In our fast-paced world it seems everyone’s stressed, hassled, and exhausted, so it’s a good thing that August 15, 2012 has been declared National Relaxation Day.
When they think about relaxing, most people would tend to hit upon rather conventional things, like soaking in the bath, having a glass of wine at the end of the evening, or watching a movie. But those things are temporary fixes that don’t lead to long-term change. Instead, I’d like to suggest five habits that can be cultivated and practiced every day. These are skills that can become a permanent part of the way you function in your daily life, and bring you long term benefits. And you can do them whether or not you have time for a long relaxing soak in the tub.
1. Take your time eating
We all have to eat, and we don’t generally do it very mindfully. We watch TV while we eat, or we read, or we’re caught up in a conversation, or we just space out. Sometimes, heaven help us, we even eat while we drive.
It’s very enriching, and deeply relaxing, to eat mindfully. It might not be feasible to eat every mouthful of food with complete attention, but what if we were to eat the first and last mouthful of a meal or snack mindfully? Whether you’re eating a gourmet meal or a candy bar, really notice the movements of your body as you transfer the food toward your mouth. Notice yourself receiving the food — how it feels, tastes. Eat slowly. Chew methodically. Savor the experience. If you find you’ve plowed into your food and are mindlessly scarfing it down, pause, and take the next bite with full awareness.
2. Give yourself short breathing breaks during the day
You may have heard of the three-minute breathing space, in which you spend a minute just tuning in to an awareness of your experience, a minute focusing on the sensations of the breathing in order to gather your attention, and a minute expanding your awareness so that you’re no longer noticing just the breathing, but also other sensations from the body, your mind and emotions, the sounds, light, and space around you. Even on the busiest of days it’s a good idea to take a few of these three minute breaks.
If that seems impossible, then just pause what you’re doing, take a few mindful breaths, and then bring your attention back to the task at hand.
3. Notice what your thinking is doing to you
A Harvard study of 250,000 people found that they spent almost 50% of their waking time thinking about something other than they were doing. What’s more, they found that the people who were most distracted were more likely to report feelings of unhappiness. Much of our thinking promotes unhappiness.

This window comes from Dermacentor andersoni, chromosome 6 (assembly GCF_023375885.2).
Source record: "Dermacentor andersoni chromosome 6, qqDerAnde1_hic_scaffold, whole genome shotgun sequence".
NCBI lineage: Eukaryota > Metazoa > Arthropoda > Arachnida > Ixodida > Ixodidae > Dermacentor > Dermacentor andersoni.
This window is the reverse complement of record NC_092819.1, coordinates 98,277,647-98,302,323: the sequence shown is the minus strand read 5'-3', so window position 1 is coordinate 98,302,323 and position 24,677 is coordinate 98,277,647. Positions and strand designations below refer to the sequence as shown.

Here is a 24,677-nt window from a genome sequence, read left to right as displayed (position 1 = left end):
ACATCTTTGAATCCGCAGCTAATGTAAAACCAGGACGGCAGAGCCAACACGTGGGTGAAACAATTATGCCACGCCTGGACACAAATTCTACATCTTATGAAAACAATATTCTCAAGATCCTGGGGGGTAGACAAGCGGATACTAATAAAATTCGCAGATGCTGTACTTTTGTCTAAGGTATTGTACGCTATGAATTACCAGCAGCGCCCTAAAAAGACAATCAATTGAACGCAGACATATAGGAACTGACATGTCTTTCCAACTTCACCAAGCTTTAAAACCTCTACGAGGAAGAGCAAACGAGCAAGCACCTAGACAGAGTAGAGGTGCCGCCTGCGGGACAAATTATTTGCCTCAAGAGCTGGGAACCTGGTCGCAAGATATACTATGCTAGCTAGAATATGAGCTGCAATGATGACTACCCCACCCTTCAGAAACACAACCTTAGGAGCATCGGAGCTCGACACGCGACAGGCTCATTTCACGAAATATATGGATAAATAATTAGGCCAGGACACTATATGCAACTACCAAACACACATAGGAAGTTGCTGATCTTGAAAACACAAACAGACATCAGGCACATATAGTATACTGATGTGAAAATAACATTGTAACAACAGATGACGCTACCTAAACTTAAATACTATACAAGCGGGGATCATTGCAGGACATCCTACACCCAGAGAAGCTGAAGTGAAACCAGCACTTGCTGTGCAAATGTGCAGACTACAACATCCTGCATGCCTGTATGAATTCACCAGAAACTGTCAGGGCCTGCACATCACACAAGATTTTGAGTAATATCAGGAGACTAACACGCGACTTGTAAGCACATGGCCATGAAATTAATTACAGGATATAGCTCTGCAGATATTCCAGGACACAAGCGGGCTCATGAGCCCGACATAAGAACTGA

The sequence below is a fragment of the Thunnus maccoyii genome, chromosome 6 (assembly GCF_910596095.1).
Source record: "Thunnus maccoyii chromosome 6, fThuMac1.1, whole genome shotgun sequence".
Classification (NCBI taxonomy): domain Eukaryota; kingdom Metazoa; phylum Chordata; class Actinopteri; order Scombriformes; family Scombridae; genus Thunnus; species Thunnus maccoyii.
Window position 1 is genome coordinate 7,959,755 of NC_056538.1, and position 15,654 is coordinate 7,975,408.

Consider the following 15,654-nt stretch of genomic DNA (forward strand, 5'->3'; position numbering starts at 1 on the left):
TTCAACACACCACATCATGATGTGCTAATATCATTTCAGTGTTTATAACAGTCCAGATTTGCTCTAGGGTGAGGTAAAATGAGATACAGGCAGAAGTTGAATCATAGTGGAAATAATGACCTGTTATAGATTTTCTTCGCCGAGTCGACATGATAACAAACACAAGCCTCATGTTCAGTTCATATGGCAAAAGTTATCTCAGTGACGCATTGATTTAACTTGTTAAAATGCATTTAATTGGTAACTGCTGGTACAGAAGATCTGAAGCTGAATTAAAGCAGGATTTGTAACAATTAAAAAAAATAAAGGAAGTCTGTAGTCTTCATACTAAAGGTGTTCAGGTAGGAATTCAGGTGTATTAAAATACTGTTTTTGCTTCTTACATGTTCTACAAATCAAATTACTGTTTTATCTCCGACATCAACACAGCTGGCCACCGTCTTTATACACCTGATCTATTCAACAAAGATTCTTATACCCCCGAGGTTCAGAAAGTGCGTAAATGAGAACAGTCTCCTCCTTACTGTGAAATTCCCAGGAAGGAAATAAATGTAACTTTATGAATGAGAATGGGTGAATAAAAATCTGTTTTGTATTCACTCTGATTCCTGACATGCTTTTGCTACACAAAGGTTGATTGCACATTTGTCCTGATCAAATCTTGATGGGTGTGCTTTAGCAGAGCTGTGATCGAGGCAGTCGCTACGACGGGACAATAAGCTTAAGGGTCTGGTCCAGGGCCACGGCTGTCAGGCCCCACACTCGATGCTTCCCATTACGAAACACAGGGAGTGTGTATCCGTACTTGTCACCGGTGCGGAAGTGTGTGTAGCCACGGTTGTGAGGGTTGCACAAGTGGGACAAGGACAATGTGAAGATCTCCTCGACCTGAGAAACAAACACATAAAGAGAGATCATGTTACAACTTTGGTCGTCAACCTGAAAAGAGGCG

So develop the skill of checking in from time to time to see what your thoughts are doing to you. Notice whether you’re relaxed or tense, whether your overall experience is pleasant or unpleasant, whether you’re happy or distressed. Notice this without making any judgements about yourself. It doesn’t mean you’re “bad” or a “failure” for harboring thoughts that make you feel bad. But see if you can just notice those thoughts, and let them pass away. Actually, just to notice how you’re feeling you have to let go of some of the compulsion around these inner dramas.
4. Reduce input channels
One thing that really stresses us is being interrupted. So give yourself a chance to focus. If you’re writing a report, shut off your email program, turn your phone off (don’t just switch it to vibrate). Close any programs you don’t need to have open. It’s just you, and the task. You’ll find that when your concentration isn’t interrupted, you’re not only more relaxed and happy, but you get more done.
5. Give yourself a break from the news
We get really hooked on the news, and we stress about it. That politician and his lies! Those criminals! That tragic accident two cities away! It seems like it’s vital to keep in touch with what’s happening. What if a war were to break out and nobody told you? Well, I remember times I went abroad on vacation and didn’t have access to English-language news media. And you know what? When I got back, I felt like I hadn’t missed anything. Most of the news is the same old yadda-yadda, and the TV companies are trying to built it up so that you’ll get mad, be scared, and pay attention (and by the way, here’s an ad for a new wonder-drug).
Try unplugging from the news entirely for just a day. Or maybe for a week, go on a news fast and do nothing more than glance at the headlines in the newspapers. The world will go on, and you’ll be happier.
I’m not suggesting that you abstain from news for life, but at least for a while give yourself a break so that reading or watching the news is a choice and not a compulsion. And you’ll realize how much your own habits stop you from being relaxed.